The assembled heroes get a briefing from Sara, with Nash providing scientific commentary. The actual solution they used in the comics won’t work here, but they come up with an idea based on some early mistakes of Ray’s when designing the ATOM suit. Once again, screwing things up for the better. Nash amusingly dubs Sara “Scrappy,” but I suspect he won’t get away with that when there’s not a Crisis (or an aftermath) going on. The team splits up into a few factions, combat and research, to come up with a solution for the newest threat. When Team Research gets attacked, they find some help from an unexpected direction, as Black Lightning lends an electrically charged hand.
We get a very impressive fight with some really high-end powers in play (as well as a few non-powered folks). It’s the kind of big fight scene comic geeks like me love in a giant crossover. The battle rages at a place named for another comic book legend (a running theme in the Arrow-verse, which I guess arguably might need a new name now) as the heroes’ desperate plan finally works. Afterward, there’s a very impressive Presidential address (from a President that’s new in this new world) that shares the news of the death of Green Arrow. The groups the heroes broke into in order to watch this were interesting, and I really liked seeing Kate Kane with Kara and Alex.
There’s a new voiceover from the late Spectre about the creation of this new world, and, unlike the original Crisis, a new multiverse. We don’t learn about any of the worlds we saw destroyed, but among the new ones are an Earth 2 that will be the home of the upcoming Stargirl series (fitting, since the JSA was on Earth 2 in the comics), the revelation that all the DC Universe shows are on different Earths (which explains a bit), a link to a movie most would rather forget, and a nod to one of the heroes everyone was excited to hear was in this event. The new Earth that almost all our heroes share is now dubbed Earth Prime.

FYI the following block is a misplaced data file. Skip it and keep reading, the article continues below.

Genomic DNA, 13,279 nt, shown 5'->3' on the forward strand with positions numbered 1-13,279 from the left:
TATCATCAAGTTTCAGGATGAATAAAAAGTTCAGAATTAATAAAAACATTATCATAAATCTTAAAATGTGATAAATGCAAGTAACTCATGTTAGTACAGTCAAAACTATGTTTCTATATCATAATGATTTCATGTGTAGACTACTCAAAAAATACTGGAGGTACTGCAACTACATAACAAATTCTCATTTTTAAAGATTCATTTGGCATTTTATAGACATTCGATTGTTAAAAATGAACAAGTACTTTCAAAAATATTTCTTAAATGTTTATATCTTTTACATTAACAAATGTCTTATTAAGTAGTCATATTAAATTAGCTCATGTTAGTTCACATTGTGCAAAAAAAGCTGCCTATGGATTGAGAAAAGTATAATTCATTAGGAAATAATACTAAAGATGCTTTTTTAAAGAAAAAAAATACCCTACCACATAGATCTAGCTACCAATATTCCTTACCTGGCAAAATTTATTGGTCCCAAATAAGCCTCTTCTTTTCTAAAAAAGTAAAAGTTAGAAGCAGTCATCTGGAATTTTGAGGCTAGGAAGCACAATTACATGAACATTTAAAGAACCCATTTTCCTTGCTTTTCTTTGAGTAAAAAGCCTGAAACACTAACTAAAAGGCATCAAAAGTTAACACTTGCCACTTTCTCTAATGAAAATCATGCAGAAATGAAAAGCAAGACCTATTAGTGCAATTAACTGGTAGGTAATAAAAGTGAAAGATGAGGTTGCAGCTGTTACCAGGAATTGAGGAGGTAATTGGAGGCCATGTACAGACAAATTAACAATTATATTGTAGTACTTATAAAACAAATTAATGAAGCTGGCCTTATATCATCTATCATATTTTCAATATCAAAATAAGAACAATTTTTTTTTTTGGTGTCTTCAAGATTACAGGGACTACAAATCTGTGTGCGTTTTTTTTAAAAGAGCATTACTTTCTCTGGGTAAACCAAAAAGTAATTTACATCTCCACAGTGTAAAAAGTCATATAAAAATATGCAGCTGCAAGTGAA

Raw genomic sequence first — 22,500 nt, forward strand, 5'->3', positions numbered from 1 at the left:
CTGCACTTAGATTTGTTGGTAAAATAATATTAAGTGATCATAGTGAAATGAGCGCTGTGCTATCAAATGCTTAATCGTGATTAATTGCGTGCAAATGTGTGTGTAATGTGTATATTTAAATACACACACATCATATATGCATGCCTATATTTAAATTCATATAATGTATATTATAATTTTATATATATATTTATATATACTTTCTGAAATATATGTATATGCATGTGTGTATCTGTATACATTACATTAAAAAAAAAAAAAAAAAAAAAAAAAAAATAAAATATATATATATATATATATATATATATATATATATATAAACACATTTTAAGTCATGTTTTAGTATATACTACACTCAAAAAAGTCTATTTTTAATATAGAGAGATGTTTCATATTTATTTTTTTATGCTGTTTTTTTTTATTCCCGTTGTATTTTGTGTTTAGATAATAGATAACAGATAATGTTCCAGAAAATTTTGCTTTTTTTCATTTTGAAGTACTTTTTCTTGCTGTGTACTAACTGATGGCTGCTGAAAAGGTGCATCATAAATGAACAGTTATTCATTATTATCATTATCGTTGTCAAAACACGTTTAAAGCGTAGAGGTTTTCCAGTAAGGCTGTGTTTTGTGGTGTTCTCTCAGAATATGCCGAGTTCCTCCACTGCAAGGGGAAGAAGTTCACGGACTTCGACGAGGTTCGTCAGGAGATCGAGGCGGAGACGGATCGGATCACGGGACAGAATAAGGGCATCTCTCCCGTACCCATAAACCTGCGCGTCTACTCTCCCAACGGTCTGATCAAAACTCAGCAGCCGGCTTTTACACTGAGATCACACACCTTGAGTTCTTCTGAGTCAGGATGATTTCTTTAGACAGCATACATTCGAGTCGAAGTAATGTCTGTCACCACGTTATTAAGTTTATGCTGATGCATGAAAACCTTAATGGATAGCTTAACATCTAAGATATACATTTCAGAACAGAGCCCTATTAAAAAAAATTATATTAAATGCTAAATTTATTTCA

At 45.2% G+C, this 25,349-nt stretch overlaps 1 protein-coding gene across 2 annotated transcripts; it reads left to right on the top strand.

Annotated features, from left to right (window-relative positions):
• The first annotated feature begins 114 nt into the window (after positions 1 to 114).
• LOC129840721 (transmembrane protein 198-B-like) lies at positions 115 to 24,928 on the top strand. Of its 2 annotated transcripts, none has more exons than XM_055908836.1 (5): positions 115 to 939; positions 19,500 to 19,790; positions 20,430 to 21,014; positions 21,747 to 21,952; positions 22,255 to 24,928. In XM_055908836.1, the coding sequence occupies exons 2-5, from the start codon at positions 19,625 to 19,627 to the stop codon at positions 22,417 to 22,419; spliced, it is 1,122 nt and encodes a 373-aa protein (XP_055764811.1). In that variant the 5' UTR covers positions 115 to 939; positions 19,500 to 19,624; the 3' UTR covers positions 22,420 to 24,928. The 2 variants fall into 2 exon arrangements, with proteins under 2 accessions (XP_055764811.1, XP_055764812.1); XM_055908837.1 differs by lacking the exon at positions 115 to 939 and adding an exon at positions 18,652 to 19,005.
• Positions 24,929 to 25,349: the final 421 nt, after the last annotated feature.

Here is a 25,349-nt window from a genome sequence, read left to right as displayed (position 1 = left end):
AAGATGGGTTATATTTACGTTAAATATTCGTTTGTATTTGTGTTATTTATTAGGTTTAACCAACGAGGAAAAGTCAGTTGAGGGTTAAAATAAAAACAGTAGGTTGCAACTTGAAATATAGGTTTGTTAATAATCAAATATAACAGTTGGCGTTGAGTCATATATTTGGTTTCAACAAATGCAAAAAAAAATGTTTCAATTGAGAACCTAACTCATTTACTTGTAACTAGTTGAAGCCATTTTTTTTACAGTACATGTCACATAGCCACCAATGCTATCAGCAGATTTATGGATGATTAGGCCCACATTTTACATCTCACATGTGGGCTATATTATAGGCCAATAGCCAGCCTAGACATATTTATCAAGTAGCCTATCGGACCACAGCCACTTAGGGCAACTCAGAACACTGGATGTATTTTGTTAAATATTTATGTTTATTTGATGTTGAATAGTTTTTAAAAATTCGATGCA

The ending is really well done, a nice combination of nods to the past and building for the future. Several heroes gather for the start of a memorial for the fallen archer, and some of them say a few words of farewell. Barry reveals a new base for special emergencies, which opens Black Lightning’s eyes about how often major threats come (about once a year, Jefferson). In the end, there are a few reveals that hark back to the version of some DC heroes that are probably most familiar to the non-comic reading public, including a nod to a mascot that’s never been in live action before (or probably CGI when this one shows up). It echoes the early hint then eventually reveal of Grodd. It really was a fantastic ending.
What I liked: Almost everything. The return of Beebo, the new Earth, the great ending, so much of this worked so well. I even liked the mention (finally) of one of the long-gone members of Team Arrow. The new Earths are set up clearly, and I was excited at the reveal of Stargirl and the JSA, who look amazing. The confusion as the heroes get used to a new history was really well done, and a callback to the original comics. I found it really appropriate the final hero shown in the Earth montage was the one they picked, and am hopeful about that one’s future because of one minor costume change. The changes with some kids were really interesting.
What I didn’t: Not much. It’s sad that Oliver isn’t coming back, and I’m fairly sure we’ve seen the last of the Flash of Earth-90 as well. I’m not sure about the DC Universe shows all being separated like that, but I guess I can see why they did it. Does showing Swamp Thing mean there’s hope for his show coming back sometime?
This was amazing. Crisis was an amazing complex story, running for a year or so in its own series and spilling over into everything DC Comics was publishing back then. This adaptation managed to live up to it. I’ll give this episode a 5 out of 5, and a 4.5 out of 5 for the event in total.
I have no idea how they’ll ever manage to top this, but I look forward to the ongoing stories in the new world.
The big Earth X event was something I could see watching all together as a movie. This is the same.